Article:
Reactive panels keep the UI for Sketch clean from the sort of clutter the panel system in Photoshop suffers from. The panels in Sketch change based on the object in question, saving you from having to have a multiple separate panels.
Pro Built-in grid system
You can set the square grid to whatever dimensions you like as well as set thicker lines every x blocks. You can also configure the color of the lines to make them as obvious or subtle as you wish and toggle the grid with a keyboard shortcut (crtl+g).
Pro Symbols and shared styles
Sketch lets you re-use the same design in multiple places, with changes synced throughout the various places it is used. You can also create text styles to sync typography changes.
Pro "Mirror" makes it really easy to test designs on multiple devices
Mirror lets you connect your iPhone to sketch and see how your current artboard looks on mobile. It's really useful as you can live check changes which lets you rapidly iterate mobile design.
Pro Easily align layers with smart guides
Holding down alt will show the smart guides that show the distances between any layer you hover over to nearby layers or the edges of the artboard. Very useful for checking your spacing or aligning layers.
Con Latest versions of Photoshop are subscription-only
While you can still buy CS6 from 2012 without needing a subscription by contacting Adobe support or the cut-down Photoshop Elements, any full-version version of Photoshop past CS6 requires a subscription.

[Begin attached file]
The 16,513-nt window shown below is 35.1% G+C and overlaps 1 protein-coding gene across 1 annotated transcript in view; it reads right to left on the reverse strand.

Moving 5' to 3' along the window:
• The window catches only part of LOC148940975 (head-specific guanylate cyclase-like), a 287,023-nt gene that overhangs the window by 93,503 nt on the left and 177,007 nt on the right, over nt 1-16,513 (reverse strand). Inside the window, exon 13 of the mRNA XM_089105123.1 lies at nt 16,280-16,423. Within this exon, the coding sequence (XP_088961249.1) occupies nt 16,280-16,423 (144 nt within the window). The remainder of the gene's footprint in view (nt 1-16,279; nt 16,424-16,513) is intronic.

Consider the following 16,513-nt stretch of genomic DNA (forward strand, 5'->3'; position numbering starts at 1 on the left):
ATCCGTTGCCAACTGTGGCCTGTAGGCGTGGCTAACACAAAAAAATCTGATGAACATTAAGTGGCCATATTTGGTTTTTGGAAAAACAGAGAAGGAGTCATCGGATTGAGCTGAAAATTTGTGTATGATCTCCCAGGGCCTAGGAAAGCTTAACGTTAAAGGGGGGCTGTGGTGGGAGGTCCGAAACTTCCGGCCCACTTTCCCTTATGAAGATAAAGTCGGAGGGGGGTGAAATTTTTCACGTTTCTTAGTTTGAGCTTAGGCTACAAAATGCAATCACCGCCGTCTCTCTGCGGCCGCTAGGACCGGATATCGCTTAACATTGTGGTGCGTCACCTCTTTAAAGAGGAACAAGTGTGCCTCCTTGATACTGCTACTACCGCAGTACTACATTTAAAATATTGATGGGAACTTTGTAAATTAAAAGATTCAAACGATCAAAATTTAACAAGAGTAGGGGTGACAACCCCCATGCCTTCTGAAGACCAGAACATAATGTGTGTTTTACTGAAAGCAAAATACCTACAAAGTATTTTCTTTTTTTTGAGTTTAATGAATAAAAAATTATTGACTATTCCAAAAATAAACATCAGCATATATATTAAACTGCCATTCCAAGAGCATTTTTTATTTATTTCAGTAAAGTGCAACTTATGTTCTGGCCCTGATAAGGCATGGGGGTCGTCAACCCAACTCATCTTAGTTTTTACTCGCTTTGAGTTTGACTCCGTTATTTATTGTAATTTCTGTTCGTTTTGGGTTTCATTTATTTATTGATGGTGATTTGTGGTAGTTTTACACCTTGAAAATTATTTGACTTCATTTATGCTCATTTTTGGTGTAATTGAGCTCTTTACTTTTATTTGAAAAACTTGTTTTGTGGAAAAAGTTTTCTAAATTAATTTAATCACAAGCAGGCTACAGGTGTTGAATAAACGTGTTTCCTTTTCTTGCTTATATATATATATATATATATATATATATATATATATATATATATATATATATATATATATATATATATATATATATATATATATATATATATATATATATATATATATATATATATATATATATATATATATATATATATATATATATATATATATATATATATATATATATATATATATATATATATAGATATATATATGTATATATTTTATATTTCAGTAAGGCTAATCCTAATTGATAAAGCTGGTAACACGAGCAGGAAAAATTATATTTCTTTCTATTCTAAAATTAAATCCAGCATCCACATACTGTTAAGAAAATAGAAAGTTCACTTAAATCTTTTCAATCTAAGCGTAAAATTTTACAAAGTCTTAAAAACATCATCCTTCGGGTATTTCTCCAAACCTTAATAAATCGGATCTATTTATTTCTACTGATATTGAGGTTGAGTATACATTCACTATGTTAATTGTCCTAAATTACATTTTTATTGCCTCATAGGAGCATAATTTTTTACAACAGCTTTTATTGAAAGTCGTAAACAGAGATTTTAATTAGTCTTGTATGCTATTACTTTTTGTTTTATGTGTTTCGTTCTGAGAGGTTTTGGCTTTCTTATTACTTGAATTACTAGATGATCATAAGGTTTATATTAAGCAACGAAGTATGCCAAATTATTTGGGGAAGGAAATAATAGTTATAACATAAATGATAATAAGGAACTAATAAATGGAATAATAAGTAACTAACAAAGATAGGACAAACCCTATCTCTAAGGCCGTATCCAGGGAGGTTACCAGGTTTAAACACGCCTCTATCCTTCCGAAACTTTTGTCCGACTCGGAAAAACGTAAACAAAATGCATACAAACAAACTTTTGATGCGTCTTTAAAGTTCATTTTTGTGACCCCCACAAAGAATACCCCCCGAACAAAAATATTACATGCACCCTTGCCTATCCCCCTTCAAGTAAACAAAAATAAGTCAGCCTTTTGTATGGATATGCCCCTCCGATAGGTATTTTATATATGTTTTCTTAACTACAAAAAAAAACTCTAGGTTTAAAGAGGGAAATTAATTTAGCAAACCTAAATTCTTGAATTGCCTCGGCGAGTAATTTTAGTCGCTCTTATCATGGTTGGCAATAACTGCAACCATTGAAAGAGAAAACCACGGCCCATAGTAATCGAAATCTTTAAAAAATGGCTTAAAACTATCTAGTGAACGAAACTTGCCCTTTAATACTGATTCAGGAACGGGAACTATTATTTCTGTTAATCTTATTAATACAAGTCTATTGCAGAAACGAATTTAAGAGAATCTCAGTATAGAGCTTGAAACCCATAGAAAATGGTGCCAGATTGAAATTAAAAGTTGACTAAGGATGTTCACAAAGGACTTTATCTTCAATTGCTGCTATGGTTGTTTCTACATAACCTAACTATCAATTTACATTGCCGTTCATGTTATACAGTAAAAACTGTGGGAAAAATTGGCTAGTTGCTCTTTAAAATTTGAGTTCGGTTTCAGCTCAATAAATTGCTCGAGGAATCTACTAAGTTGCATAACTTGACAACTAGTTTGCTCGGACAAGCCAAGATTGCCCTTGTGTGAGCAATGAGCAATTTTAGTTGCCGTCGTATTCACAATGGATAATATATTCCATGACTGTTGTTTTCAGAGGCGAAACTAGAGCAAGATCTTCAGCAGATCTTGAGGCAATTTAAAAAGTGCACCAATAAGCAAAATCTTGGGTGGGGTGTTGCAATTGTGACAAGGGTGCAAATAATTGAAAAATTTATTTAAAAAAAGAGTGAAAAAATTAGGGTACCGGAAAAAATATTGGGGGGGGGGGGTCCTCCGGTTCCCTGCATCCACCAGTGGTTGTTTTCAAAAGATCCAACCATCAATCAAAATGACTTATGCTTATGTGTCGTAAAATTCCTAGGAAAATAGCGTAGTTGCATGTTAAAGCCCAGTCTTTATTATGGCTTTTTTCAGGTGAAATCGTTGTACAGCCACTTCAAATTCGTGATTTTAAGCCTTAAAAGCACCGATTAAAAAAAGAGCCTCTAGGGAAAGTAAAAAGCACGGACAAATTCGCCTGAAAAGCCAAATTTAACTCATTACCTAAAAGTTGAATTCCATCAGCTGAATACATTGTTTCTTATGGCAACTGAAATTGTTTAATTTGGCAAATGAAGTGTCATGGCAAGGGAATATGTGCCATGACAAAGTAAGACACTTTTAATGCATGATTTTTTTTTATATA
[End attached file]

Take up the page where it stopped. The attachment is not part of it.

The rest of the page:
The standalone version of Photoshop costs $19.99/month, though it can be leased as part of the Creative Cloud Photography bundle that includes Lightroom for $9.99/month.
Con Batch editing of images is not straightforward
Photoshop is designed to work extensively on one image at a time and while batch editing support exists, it's not that intuitive to use.
Con Learning it can take some time
While you can relatively quickly learn how to perform a few basic image editing tasks, understanding Photoshop's ins and outs can be difficult. It's partially due to the sheer amount of functionality that Photoshop packs (and understanding that some of the advanced functionality can take a while to understand on its own), and partially due to it being aimed at professionals with little hand-holding for novice users.
Con Asset management capabilities are lacking
In Photoshop asset management is done through a separate program called Bridge. As Bridge is supposed to be a file management tool for not just Photoshop's files, but for files generated by all of Adobe's applications it covers a breadth of capabilities, but not depth.
Con No Linux version
Sketch is currently only available on Mac, which can make it hard to collaborate if you have teammates using Linux.
Con License based payment model
Sketch has recently decided to cease development of major version (2.0, 3.0, 4.0) with free updates in between, and has switched to a license based subscription model. A yearly license costs $99 and includes the latest version of the Sketch software, plus a year of free updates. After this license expires, you can renew for another year of updates - or continue to use the current software without updates.
Con No Windows support
Con Buggy releases and lack of quality assurance
The fast rate of change means new releases often break files and cause havoc. Duplicate symbols are really bad in the latest releases so you have to keep updating.
Con Very feeble raster tools
You have to go elsewhere if you want something more complex than basic vector masking of raster images.
Con Limited compatibility with Photoshop and Illustrator
Although it is possible to export certain Adobe file types in Sketch, compatibility is mostly hit and miss. For example, some elements seem a little offset in Adobe products.